I now realise that I have talked about the very things I said I wouldn’t!!

Thank you!

Well, what a festival! Yet again, we are so grateful for everyone who was involved in this year’s festival – there are so many volunteers and people behind the scenes that it would just not be possible to carry on without.

Of course, the standard of music this year was as exemplary as ever with so many wonderful comments from audience members.

We must rest for a few days before planning 2018 – keep an eye out for news announcing next year’s programme!

Thank you!
Two Moors Festival Moors Scenes 01.JPG

A word from our Artistic Director, Penny Adie

Build up!

I can’t be the only Artistic Director to be so consumed by the build-up to an arts event that no matter how hard you try, sleep seems to be a bit thin on the ground. Not that it matters because you can make up for it afterwards – and I certainly do in spade-loads. A bath armed with a good book is a luxury, as is sitting in front of the fire glued to Bake Off (with supper perched on knees), not to mention walking the dog and seeing one’s friends. These are all lacking currently but would one have it differently? No of course not; this is all part and parcel of what running a festival is about and particularly the Two Moors that is unlike any other in Britain.

There is a wonderful passion attached to this event. This has been present from the outset when my late husband, John and I set it up as an antidote following the devastation caused by Foot and Mouth disease. Since then it has blossomed into a national festival of which – and I am not afraid to say – he and I were (and I am) justifiably proud. It is our dedication and commitment that have manifested themselves and has spread to our audience members who come year on year showing their devotion to the type of concert that is offered to them. The Trustees have also shown their love of the organization and but for them and their sheer hard work, the festival would not be where it is today. It’s worth bearing in mind that all members of the Board are busy people who give up inordinate amounts of time to keep it afloat; who put forward ideas to make sure it continues to develop, offer opinions on whether it steers along the right course and to use their influence on broadening our horizons.

With only two weeks to go before kick-off, keeping an eye on ticket sales is very important (they are currently most encouraging) and it’s always interesting to see the surprises along the way. Some concerts that you least expect to, sell overnight while others you think are going to have a capacity audience, don’t fare well at all. Strange how the public mind works! Inevitably there are one or two who whinge at the prices. They don’t realise that their seat would cost in the region of £85 were there no sponsorship. They never stop to think that the cost of going to a football match would work out to be far more expensive!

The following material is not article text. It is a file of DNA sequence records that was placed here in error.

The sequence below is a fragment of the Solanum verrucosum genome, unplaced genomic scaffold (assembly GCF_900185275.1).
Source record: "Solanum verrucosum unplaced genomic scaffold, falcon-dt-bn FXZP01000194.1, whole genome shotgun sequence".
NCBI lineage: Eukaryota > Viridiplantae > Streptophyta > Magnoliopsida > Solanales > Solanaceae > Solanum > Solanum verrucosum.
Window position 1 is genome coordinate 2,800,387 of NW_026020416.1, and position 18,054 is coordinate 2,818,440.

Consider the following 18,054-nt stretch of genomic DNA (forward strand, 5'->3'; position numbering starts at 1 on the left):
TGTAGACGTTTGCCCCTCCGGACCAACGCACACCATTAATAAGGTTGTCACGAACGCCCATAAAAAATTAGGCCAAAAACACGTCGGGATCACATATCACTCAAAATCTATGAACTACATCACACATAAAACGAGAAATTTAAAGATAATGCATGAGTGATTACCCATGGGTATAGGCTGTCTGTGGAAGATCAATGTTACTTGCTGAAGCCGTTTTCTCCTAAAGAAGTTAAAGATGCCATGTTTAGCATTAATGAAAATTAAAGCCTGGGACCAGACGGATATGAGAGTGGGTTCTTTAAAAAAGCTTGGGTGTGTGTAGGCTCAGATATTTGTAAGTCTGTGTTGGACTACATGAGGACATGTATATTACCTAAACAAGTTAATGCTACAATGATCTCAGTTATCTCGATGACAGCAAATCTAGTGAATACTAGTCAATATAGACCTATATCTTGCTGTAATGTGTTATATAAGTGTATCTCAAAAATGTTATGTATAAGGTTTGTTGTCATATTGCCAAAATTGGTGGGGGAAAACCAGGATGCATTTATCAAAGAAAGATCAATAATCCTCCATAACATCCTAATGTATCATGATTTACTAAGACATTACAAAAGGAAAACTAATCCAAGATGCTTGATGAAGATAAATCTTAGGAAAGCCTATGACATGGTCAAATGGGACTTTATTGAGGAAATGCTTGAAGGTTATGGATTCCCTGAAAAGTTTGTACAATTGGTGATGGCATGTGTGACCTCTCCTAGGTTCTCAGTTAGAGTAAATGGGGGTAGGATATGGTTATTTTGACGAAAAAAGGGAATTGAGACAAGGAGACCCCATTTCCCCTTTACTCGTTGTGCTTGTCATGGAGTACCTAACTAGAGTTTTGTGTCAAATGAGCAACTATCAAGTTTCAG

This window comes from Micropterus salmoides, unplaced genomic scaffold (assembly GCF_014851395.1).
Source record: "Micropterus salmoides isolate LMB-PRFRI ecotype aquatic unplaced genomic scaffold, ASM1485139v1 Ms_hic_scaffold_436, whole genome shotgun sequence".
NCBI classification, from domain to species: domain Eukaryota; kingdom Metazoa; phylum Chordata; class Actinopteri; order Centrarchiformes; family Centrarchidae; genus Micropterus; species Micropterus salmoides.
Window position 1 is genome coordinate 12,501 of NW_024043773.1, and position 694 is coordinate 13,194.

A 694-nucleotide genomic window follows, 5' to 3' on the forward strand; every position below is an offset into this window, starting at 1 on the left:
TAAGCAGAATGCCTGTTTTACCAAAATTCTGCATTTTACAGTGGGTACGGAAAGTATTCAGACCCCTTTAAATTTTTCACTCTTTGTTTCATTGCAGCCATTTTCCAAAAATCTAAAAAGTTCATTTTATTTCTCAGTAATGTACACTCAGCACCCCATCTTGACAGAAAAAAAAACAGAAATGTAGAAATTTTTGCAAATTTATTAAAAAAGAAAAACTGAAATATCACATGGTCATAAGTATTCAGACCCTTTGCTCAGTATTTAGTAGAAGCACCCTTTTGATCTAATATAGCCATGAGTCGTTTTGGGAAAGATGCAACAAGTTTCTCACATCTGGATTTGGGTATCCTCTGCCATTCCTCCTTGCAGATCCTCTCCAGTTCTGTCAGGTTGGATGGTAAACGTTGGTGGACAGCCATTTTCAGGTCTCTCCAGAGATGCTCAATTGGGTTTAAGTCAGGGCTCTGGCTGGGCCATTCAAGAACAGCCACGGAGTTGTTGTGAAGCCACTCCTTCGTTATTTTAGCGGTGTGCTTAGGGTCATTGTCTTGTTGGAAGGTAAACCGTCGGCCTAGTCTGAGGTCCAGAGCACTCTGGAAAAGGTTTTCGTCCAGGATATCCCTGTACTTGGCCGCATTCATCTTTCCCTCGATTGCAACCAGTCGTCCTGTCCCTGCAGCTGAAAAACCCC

Almost the last thing on the ‘must do’ list before opening night is to galvanise the press into action. The amount of work this entails is vast. Social media comes into its own these days and if you don’t do it, you’re really sunk. One Tweet can, when spread, reach thousands of people. Even if no one purchases a ticket, the profile enhancement is worth ££££££s. Both the national and regional press have to be bombarded with articles in hopes they will be printed near the front of the paper rather than alongside, say, the motoring section. BBC Radio 3, and our super media partner, Classic FM, are great at mentioning the festival on air and of course, we spread flyers to any shop of pub that will have them.

So it’s a case of wait and see and hope that this year’s music-making will give a thrill to those listening as it has previously. It will be wonderful if does then I can have my longed-for bath!!


Penny Adie

September 2017

An exciting pre-festival event!

We have been very lucky that Laurence Beckford has agreed to talk to us about his fascinating job as a wood and stone carver. He is at present working on John Adie’s grave stone and it seems appropriate that we will be able to hear his talk.


Master Carver Laurence Beckford lives and works in Dulverton, and is one of only handful of master carvers and apprentices in the country. Laurence’s work is in high demand, and he has worked on many prestigious projects, including the restoration of the fire damaged Grinling Gibbons carvings at Hampton Court Palace and the replacement of the carved enrichments in the State and Octagon Dining Rooms at Windsor Castle (where Laurence was the ‘signature’ carver). Laurence’s talk will give us a fascinating insight into the rigorously detailed work involved in the restoration of fire, weather and vandal-damaged carvings. He will also talk about his passion for traditional ‘hand cut’ lettering in slate and stone. If you would like to see more of Laurence prior to his talk you can visit his website

6:30 pm
Fri, 29 Sep 2017
Filleigh Village Hall, EX32 0RS

Tickets: £10 (includes wine and canapés)

It will be a very interesting evening, as a fund raiser for the Festival. There will be plenty to eat and drink so do join us if you can. Tickets from The Two Moors Festival website, or from the Box Office 01392 665885.